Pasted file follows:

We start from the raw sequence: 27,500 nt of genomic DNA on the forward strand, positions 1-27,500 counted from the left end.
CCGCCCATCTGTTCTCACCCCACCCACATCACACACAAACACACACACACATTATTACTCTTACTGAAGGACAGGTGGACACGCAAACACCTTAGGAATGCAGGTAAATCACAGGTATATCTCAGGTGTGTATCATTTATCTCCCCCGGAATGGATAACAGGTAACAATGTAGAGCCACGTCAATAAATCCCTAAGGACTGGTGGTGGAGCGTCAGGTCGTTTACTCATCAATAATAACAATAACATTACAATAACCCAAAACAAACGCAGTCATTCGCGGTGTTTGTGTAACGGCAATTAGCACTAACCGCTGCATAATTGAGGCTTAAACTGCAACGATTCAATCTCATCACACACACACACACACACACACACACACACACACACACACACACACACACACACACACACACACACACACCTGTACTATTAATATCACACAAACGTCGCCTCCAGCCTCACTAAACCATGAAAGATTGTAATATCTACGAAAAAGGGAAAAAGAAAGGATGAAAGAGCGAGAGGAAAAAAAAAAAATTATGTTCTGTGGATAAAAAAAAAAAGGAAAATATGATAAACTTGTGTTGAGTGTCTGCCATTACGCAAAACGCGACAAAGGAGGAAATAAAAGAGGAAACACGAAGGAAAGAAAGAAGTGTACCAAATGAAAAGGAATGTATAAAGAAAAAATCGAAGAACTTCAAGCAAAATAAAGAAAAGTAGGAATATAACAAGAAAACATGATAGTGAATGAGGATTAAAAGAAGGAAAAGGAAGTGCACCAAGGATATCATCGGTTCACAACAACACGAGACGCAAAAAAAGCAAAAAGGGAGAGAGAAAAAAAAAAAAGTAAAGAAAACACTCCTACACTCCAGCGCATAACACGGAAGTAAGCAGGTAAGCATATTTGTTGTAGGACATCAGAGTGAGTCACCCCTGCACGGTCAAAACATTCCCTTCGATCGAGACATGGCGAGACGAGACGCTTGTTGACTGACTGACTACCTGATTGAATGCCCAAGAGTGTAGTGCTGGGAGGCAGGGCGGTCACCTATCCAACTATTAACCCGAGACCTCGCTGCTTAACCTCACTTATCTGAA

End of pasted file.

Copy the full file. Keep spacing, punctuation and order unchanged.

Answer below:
We start from the raw sequence: 27,500 nt of genomic DNA on the forward strand, positions 1-27,500 counted from the left end.
CCGCCCATCTGTTCTCACCCCACCCACATCACACACAAACACACACACACATTATTACTCTTACTGAAGGACAGGTGGACACGCAAACACCTTAGGAATGCAGGTAAATCACAGGTATATCTCAGGTGTGTATCATTTATCTCCCCCGGAATGGATAACAGGTAACAATGTAGAGCCACGTCAATAAATCCCTAAGGACTGGTGGTGGAGCGTCAGGTCGTTTACTCATCAATAATAACAATAACATTACAATAACCCAAAACAAACGCAGTCATTCGCGGTGTTTGTGTAACGGCAATTAGCACTAACCGCTGCATAATTGAGGCTTAAACTGCAACGATTCAATCTCATCACACACACACACACACACACACACACACACACACACACACACACACACACACACACACACACACACACACCTGTACTATTAATATCACACAAACGTCGCCTCCAGCCTCACTAAACCATGAAAGATTGTAATATCTACGAAAAAGGGAAAAAGAAAGGATGAAAGAGCGAGAGGAAAAAAAAAAAATTATGTTCTGTGGATAAAAAAAAAAAGGAAAATATGATAAACTTGTGTTGAGTGTCTGCCATTACGCAAAACGCGACAAAGGAGGAAATAAAAGAGGAAACACGAAGGAAAGAAAGAAGTGTACCAAATGAAAAGGAATGTATAAAGAAAAAATCGAAGAACTTCAAGCAAAATAAAGAAAAGTAGGAATATAACAAGAAAACATGATAGTGAATGAGGATTAAAAGAAGGAAAAGGAAGTGCACCAAGGATATCATCGGTTCACAACAACACGAGACGCAAAAAAAGCAAAAAGGGAGAGAGAAAAAAAAAAAAGTAAAGAAAACACTCCTACACTCCAGCGCATAACACGGAAGTAAGCAGGTAAGCATATTTGTTGTAGGACATCAGAGTGAGTCACCCCTGCACGGTCAAAACATTCCCTTCGATCGAGACATGGCGAGACGAGACGCTTGTTGACTGACTGACTACCTGATTGAATGCCCAAGAGTGTAGTGCTGGGAGGCAGGGCGGTCACCTATCCAACTATTAACCCGAGACCTCGCTGCTTAACCTCACTTATCTGAA